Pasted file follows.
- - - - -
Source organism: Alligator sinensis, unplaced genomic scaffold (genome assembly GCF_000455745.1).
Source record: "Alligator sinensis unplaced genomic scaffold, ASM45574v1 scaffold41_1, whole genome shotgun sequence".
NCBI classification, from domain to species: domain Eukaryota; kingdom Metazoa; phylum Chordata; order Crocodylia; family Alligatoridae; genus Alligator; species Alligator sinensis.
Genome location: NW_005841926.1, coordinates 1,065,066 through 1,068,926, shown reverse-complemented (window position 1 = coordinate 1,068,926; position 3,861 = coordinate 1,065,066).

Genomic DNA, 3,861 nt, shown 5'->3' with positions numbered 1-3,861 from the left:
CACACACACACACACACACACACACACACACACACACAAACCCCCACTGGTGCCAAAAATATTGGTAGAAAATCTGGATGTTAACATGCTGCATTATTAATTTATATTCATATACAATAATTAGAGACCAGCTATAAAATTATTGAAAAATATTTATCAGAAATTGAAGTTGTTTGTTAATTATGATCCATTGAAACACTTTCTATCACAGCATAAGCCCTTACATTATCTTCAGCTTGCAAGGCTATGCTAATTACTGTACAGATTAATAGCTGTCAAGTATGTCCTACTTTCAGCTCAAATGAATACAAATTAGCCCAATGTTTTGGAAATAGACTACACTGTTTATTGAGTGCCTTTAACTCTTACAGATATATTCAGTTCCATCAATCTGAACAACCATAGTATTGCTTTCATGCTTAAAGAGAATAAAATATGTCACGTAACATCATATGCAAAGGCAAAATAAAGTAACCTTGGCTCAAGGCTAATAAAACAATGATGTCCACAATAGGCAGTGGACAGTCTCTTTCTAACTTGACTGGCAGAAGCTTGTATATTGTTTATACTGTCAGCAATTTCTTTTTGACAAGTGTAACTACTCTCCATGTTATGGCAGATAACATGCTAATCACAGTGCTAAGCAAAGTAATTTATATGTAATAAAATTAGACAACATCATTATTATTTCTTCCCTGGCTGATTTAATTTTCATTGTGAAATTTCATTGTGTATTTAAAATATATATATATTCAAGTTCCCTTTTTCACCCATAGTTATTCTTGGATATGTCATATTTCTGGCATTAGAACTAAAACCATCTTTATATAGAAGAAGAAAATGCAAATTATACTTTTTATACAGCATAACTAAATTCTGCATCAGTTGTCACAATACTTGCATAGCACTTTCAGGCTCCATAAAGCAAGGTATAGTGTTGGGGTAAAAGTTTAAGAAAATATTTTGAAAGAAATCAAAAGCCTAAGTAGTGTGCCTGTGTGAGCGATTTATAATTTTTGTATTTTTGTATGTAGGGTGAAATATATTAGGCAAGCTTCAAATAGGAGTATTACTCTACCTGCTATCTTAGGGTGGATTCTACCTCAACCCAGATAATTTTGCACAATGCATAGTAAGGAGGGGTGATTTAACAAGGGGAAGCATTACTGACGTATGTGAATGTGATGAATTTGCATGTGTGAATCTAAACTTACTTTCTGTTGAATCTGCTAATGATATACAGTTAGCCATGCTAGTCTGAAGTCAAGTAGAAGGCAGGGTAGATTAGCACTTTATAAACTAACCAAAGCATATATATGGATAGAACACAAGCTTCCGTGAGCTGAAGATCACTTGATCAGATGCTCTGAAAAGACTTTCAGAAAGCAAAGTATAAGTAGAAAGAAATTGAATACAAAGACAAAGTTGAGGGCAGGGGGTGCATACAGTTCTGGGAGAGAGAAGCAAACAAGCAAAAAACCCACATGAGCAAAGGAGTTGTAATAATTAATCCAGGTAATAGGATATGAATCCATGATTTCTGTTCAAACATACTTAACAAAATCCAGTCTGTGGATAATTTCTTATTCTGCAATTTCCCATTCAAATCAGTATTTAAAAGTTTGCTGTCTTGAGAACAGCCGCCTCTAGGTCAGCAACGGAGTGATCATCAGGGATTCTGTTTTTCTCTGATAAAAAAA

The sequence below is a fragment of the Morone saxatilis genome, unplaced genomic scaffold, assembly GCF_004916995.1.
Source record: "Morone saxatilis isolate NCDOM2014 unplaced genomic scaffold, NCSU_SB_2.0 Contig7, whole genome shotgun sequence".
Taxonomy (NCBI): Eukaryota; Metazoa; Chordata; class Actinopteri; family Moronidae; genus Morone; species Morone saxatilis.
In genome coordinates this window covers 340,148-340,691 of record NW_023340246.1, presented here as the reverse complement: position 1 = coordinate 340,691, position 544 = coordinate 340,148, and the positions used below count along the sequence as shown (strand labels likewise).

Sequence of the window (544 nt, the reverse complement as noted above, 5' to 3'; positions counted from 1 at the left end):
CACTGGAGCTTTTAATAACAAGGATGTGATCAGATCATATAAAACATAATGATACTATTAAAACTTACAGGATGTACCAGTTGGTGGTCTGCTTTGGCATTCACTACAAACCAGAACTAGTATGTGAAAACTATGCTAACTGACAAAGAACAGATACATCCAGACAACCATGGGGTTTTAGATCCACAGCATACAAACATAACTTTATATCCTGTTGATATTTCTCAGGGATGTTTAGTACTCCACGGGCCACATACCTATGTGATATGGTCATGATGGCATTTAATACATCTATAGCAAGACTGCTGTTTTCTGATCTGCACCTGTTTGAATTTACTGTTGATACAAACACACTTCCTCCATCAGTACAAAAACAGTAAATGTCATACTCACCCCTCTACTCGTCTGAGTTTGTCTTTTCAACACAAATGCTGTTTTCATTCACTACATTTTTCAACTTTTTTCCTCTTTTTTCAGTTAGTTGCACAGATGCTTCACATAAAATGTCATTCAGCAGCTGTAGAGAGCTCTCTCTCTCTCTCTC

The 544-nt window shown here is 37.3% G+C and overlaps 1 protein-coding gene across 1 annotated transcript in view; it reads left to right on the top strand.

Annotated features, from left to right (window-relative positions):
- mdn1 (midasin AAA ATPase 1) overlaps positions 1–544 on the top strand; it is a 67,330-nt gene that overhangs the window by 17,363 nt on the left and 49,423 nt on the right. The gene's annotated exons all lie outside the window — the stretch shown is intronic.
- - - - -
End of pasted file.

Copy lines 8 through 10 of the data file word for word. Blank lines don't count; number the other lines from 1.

Source record: "Morone saxatilis isolate NCDOM2014 unplaced genomic scaffold, NCSU_SB_2.0 Contig7, whole genome shotgun sequence".
Taxonomy (NCBI): Eukaryota; Metazoa; Chordata; class Actinopteri; family Moronidae; genus Morone; species Morone saxatilis.
In genome coordinates this window covers 340,148-340,691 of record NW_023340246.1, presented here as the reverse complement: position 1 = coordinate 340,691, position 544 = coordinate 340,148, and the positions used below count along the sequence as shown (strand labels likewise).